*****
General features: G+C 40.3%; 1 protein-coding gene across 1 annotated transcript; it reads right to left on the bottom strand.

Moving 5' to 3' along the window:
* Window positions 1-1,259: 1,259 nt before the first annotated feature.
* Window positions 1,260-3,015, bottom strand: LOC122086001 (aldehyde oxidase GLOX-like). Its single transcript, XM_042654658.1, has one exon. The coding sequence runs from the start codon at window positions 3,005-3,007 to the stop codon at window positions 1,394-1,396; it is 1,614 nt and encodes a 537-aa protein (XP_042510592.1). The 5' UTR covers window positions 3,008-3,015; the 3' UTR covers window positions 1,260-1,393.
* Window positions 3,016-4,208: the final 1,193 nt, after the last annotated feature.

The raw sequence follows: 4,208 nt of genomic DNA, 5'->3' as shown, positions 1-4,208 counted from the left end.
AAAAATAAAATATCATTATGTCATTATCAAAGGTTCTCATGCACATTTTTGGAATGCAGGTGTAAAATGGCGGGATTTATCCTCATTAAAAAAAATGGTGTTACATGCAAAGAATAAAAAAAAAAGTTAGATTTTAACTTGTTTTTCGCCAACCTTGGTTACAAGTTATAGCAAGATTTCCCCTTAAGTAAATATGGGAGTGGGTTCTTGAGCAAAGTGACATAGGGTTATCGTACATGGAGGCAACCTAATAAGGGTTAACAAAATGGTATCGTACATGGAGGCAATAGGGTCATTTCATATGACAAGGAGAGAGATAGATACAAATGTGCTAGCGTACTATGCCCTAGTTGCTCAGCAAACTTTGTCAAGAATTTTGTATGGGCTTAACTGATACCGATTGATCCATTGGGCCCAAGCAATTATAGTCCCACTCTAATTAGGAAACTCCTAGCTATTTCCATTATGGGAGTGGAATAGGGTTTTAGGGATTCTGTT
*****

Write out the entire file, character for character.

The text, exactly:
General features: G+C 40.3%; 1 protein-coding gene across 1 annotated transcript; it reads right to left on the bottom strand.

Moving 5' to 3' along the window:
* Window positions 1-1,259: 1,259 nt before the first annotated feature.
* Window positions 1,260-3,015, bottom strand: LOC122086001 (aldehyde oxidase GLOX-like). Its single transcript, XM_042654658.1, has one exon. The coding sequence runs from the start codon at window positions 3,005-3,007 to the stop codon at window positions 1,394-1,396; it is 1,614 nt and encodes a 537-aa protein (XP_042510592.1). The 5' UTR covers window positions 3,008-3,015; the 3' UTR covers window positions 1,260-1,393.
* Window positions 3,016-4,208: the final 1,193 nt, after the last annotated feature.

The raw sequence follows: 4,208 nt of genomic DNA, 5'->3' as shown, positions 1-4,208 counted from the left end.
AAAAATAAAATATCATTATGTCATTATCAAAGGTTCTCATGCACATTTTTGGAATGCAGGTGTAAAATGGCGGGATTTATCCTCATTAAAAAAAATGGTGTTACATGCAAAGAATAAAAAAAAAAGTTAGATTTTAACTTGTTTTTCGCCAACCTTGGTTACAAGTTATAGCAAGATTTCCCCTTAAGTAAATATGGGAGTGGGTTCTTGAGCAAAGTGACATAGGGTTATCGTACATGGAGGCAACCTAATAAGGGTTAACAAAATGGTATCGTACATGGAGGCAATAGGGTCATTTCATATGACAAGGAGAGAGATAGATACAAATGTGCTAGCGTACTATGCCCTAGTTGCTCAGCAAACTTTGTCAAGAATTTTGTATGGGCTTAACTGATACCGATTGATCCATTGGGCCCAAGCAATTATAGTCCCACTCTAATTAGGAAACTCCTAGCTATTTCCATTATGGGAGTGGAATAGGGTTTTAGGGATTCTGTT